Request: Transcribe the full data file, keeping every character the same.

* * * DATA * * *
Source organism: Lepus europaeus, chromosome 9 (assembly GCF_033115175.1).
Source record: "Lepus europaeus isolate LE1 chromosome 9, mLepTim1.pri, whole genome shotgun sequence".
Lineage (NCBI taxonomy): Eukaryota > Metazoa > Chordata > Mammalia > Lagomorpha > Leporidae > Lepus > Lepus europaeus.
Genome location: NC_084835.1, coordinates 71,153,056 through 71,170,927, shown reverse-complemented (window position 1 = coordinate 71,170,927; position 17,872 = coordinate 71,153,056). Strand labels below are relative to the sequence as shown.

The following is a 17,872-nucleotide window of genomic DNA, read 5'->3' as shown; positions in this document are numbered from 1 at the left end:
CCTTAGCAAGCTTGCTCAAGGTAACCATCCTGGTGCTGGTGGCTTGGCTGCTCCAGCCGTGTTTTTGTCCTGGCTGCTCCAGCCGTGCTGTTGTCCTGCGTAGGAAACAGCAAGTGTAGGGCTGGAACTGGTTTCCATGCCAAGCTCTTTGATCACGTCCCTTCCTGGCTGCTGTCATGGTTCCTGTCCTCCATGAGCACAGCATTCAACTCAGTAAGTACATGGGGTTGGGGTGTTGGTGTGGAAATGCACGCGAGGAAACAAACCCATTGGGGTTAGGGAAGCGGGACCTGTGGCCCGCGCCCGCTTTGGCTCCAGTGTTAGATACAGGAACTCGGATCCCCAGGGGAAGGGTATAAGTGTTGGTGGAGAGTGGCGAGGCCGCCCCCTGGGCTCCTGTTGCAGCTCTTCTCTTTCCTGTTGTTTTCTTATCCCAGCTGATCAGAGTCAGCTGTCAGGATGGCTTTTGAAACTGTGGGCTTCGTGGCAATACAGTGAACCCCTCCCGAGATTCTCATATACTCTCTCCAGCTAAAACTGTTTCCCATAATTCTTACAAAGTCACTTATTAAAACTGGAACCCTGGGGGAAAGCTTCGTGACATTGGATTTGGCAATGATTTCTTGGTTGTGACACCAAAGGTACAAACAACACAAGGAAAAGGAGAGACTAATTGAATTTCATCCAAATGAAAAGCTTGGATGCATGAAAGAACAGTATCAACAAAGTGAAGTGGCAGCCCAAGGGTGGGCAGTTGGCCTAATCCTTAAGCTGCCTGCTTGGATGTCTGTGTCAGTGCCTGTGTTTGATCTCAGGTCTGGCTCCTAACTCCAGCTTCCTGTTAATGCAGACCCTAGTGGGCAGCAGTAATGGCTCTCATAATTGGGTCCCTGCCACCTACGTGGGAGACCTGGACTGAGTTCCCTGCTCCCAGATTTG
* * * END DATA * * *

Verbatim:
Source organism: Lepus europaeus, chromosome 9 (assembly GCF_033115175.1).
Source record: "Lepus europaeus isolate LE1 chromosome 9, mLepTim1.pri, whole genome shotgun sequence".
Lineage (NCBI taxonomy): Eukaryota > Metazoa > Chordata > Mammalia > Lagomorpha > Leporidae > Lepus > Lepus europaeus.
Genome location: NC_084835.1, coordinates 71,153,056 through 71,170,927, shown reverse-complemented (window position 1 = coordinate 71,170,927; position 17,872 = coordinate 71,153,056). Strand labels below are relative to the sequence as shown.

The following is a 17,872-nucleotide window of genomic DNA, read 5'->3' as shown; positions in this document are numbered from 1 at the left end:
CCTTAGCAAGCTTGCTCAAGGTAACCATCCTGGTGCTGGTGGCTTGGCTGCTCCAGCCGTGTTTTTGTCCTGGCTGCTCCAGCCGTGCTGTTGTCCTGCGTAGGAAACAGCAAGTGTAGGGCTGGAACTGGTTTCCATGCCAAGCTCTTTGATCACGTCCCTTCCTGGCTGCTGTCATGGTTCCTGTCCTCCATGAGCACAGCATTCAACTCAGTAAGTACATGGGGTTGGGGTGTTGGTGTGGAAATGCACGCGAGGAAACAAACCCATTGGGGTTAGGGAAGCGGGACCTGTGGCCCGCGCCCGCTTTGGCTCCAGTGTTAGATACAGGAACTCGGATCCCCAGGGGAAGGGTATAAGTGTTGGTGGAGAGTGGCGAGGCCGCCCCCTGGGCTCCTGTTGCAGCTCTTCTCTTTCCTGTTGTTTTCTTATCCCAGCTGATCAGAGTCAGCTGTCAGGATGGCTTTTGAAACTGTGGGCTTCGTGGCAATACAGTGAACCCCTCCCGAGATTCTCATATACTCTCTCCAGCTAAAACTGTTTCCCATAATTCTTACAAAGTCACTTATTAAAACTGGAACCCTGGGGGAAAGCTTCGTGACATTGGATTTGGCAATGATTTCTTGGTTGTGACACCAAAGGTACAAACAACACAAGGAAAAGGAGAGACTAATTGAATTTCATCCAAATGAAAAGCTTGGATGCATGAAAGAACAGTATCAACAAAGTGAAGTGGCAGCCCAAGGGTGGGCAGTTGGCCTAATCCTTAAGCTGCCTGCTTGGATGTCTGTGTCAGTGCCTGTGTTTGATCTCAGGTCTGGCTCCTAACTCCAGCTTCCTGTTAATGCAGACCCTAGTGGGCAGCAGTAATGGCTCTCATAATTGGGTCCCTGCCACCTACGTGGGAGACCTGGACTGAGTTCCCTGCTCCCAGATTTG